New Delhi-based Maulana Wahiduddin Khan is among India’s most well-known religious scholars. He is one of the leading advocates, at the global level, of inter-community understanding and peaceful relations between people of different faiths. Author of some 200 books on various issues related to Islam, the Maulana has come out with a lucid English translation of the Quran. Using simple, easily-understandable modern English, the translation comes with and without the Arabic original, and in different sizes. Additionally, it is available in different digital formats as well as in Braille. It is also published as a hardbound volume, along with the Maulana’s English commentary or tafseer. The get-up is beautiful, and the quality of printing excellent.
Work on the translation, which began in 2007, took almost two years to complete. In this, the Maulana was assisted by various Islamic scholars and his daughter and translator of several of his books, Farida Khanam. In addition to the English translation, the Maulana has also translated the Quran into Hindi and Urdu.
Numerous translations of the Quran already exist in English, and so what made the Maulana decide to add one more to that number?
“The answer is simple,” says the Maulana. “Many other translations lack clarity, which, according to the Quran (54:17), is the speciality of this Book. My translation is very clear and easily understandable. A research of the various Quran translations in English was undertaken by The Quran Complex, Madinah, Saudi Arabia in which they concluded, ‘In spite of 47 English Quran translations, none has received the acceptance of the modern world.’ The reason of this non-acceptance was that these translations were not in the modern idiom, while my translation is so. In terms of style, it is very simple. Its language is modern. In terms of idiom, it is contemporary. It is free from the interpretations that were included in translations in later times.”
The Maulana cites some examples to illustrate this difference between his and that of some other translations. For instance, he points out that the widely-read Abdullah Yusuf Ali translation renders a Quranic verse (2:129) as ‘Our Lord! send amongst them a messenger of their own, who shall rehearse Your signs to them and instruct them in Scripture and wisdom, and sanctify them’, while the Maulana’s rendering, which is in more contemporary language, is as follows: ‘Our Lord, send forth to them a messenger of their own to recite your revelations to them, to teach them the Scripture and wisdom, and purify them.’ Similarly, while Muhammad Muhsin Khan translates the Quran 1:6-7 as ‘Guide us to the Straight Way. The Way of those on whom You have bestowed Your Grace, not (the way) of those who earned Your Anger (such as the Jews), nor of those who went astray (such as the Christians)’, the Maulana renders it as ‘Guide us to the straight path, the path of those You have blessed; not of those who have incurred Your wrath, nor of those who have gone astray.’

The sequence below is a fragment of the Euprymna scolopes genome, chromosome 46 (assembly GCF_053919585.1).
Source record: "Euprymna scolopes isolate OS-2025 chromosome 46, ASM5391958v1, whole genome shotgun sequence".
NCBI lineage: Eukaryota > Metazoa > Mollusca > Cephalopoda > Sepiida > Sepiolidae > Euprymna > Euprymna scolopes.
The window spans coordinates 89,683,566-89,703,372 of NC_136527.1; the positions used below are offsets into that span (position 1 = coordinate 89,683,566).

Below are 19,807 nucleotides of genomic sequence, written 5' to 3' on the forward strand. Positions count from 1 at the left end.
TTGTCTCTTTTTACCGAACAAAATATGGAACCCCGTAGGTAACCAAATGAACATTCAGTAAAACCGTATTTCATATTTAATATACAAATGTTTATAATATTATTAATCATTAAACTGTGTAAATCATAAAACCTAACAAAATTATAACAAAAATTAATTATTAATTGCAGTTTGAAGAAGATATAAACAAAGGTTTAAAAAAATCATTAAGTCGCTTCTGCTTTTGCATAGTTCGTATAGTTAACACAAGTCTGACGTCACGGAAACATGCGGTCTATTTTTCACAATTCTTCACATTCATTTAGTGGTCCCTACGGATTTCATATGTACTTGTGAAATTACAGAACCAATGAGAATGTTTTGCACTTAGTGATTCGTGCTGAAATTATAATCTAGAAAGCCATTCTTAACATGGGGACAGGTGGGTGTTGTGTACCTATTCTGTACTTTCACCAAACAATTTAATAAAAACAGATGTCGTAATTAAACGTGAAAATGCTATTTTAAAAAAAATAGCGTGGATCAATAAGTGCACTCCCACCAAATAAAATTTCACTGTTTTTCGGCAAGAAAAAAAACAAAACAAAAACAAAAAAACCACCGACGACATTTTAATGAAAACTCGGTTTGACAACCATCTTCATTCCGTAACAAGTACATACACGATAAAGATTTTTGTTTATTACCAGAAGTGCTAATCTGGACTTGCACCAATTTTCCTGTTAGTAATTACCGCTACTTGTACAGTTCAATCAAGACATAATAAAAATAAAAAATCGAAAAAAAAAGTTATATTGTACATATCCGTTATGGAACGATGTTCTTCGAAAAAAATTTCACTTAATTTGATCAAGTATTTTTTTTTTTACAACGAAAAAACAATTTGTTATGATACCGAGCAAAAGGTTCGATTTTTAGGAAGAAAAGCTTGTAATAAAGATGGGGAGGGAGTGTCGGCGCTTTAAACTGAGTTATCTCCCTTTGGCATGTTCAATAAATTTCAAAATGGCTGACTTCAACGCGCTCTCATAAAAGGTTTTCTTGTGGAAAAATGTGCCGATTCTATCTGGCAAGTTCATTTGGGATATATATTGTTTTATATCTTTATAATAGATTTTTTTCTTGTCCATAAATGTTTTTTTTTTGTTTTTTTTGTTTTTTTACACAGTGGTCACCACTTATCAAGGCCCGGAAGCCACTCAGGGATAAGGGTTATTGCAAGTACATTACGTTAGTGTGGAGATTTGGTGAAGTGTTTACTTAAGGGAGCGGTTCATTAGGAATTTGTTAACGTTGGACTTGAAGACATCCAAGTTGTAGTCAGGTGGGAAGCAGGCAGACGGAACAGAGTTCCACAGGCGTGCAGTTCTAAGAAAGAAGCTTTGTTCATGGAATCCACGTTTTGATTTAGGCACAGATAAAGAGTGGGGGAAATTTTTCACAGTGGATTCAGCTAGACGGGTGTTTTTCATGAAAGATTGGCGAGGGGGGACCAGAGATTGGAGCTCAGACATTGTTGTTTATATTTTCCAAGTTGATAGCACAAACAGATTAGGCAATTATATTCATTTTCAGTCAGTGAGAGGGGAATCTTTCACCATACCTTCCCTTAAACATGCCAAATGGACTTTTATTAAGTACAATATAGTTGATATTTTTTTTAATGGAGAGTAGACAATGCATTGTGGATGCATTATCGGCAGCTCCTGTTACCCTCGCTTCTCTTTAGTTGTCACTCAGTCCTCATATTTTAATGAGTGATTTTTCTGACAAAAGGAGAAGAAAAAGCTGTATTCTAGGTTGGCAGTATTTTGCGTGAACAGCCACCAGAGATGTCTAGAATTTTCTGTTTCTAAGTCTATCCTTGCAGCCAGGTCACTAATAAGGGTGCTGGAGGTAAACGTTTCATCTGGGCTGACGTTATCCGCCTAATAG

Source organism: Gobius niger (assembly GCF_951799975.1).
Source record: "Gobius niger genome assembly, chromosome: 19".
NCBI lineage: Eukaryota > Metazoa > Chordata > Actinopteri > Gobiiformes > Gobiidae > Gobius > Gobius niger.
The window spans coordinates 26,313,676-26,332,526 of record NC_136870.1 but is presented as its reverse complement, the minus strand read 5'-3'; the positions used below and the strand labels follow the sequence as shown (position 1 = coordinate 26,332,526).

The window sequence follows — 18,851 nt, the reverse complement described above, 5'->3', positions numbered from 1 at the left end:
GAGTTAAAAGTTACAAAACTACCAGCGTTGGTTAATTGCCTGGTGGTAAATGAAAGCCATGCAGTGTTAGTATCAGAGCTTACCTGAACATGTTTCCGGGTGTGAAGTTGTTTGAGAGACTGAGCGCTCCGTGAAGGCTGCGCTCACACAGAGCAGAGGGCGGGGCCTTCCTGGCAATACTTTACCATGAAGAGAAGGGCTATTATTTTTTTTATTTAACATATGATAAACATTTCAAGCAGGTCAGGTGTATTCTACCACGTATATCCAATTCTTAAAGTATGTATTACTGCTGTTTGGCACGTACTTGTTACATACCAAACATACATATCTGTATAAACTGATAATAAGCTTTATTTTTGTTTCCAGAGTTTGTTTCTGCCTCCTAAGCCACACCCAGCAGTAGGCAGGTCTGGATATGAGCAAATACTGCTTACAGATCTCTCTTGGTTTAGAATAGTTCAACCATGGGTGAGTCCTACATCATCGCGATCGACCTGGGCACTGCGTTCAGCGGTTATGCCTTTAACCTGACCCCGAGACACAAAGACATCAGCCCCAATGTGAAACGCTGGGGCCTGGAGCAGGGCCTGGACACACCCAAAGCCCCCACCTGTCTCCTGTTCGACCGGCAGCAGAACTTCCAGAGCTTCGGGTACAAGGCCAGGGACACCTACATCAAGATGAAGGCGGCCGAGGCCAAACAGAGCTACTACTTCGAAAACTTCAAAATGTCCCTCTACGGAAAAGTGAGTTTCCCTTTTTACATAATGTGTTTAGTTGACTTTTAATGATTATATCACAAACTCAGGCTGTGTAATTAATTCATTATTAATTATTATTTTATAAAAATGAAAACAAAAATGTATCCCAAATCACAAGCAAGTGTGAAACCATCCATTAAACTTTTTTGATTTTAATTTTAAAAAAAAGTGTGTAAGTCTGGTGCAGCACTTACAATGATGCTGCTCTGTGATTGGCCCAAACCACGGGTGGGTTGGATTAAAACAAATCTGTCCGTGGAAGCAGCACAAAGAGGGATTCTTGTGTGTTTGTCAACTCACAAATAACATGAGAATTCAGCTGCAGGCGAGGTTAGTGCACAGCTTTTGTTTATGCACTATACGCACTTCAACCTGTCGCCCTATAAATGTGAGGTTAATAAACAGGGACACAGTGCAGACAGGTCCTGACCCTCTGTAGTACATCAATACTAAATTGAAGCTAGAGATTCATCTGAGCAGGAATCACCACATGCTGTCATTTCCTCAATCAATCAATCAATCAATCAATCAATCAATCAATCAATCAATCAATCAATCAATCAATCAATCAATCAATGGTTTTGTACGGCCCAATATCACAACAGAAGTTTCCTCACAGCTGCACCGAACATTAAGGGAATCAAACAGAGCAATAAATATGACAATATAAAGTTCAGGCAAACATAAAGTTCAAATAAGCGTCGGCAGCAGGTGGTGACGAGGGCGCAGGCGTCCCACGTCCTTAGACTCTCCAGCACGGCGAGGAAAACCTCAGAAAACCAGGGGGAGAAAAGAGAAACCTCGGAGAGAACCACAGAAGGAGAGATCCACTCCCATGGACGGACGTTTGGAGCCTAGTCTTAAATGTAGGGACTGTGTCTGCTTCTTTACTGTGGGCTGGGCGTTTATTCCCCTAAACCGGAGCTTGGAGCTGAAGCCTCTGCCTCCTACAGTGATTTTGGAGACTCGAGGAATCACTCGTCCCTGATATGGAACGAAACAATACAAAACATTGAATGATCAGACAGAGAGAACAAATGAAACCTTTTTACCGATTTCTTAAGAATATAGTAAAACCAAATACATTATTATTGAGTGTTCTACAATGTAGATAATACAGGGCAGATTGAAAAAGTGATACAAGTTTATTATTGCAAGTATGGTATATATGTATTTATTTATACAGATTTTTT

There is another difference between his translation and that of some others, the Maulana relates. “Some other translations reflect the wrong ideas prevalent among Muslims,” he says. “For example, some Muslims believe that jihad, in the sense of fighting, is the greatest teaching of Islam. This concept is undoubtedly wrong, but this concept has, in various ways, found place in the translations of the Quran. My translation is completely free of this misconception.”
In the last four years, Goodword Books, the New Delhi-based publishing house that has published most of the Maulana’s books, has distributed about two million copies of the Maulana’s translation of the Quran. Various mosques round the world keep this Quran translation, including the Blue Mosque and Rustem Pasha Mosque in Istanbul, the Al-Aqsa Mosque in Jerusalem, and various Islamic centres and mosques in the UK, USA and Canada. In several mosques and other Muslim institutions, copies of this translation are made available for free distribution to visitors and worshippers alike.
With the help of volunteers of the Centre for Peace and Spirituality that Maulana heads and that aims, as its website says, to ‘promote and reinforce the culture of peace through mind-based spirituality’, the Maulana’s translation of the Quran is made available through a chain of ‘Quran Distributors’ across the world.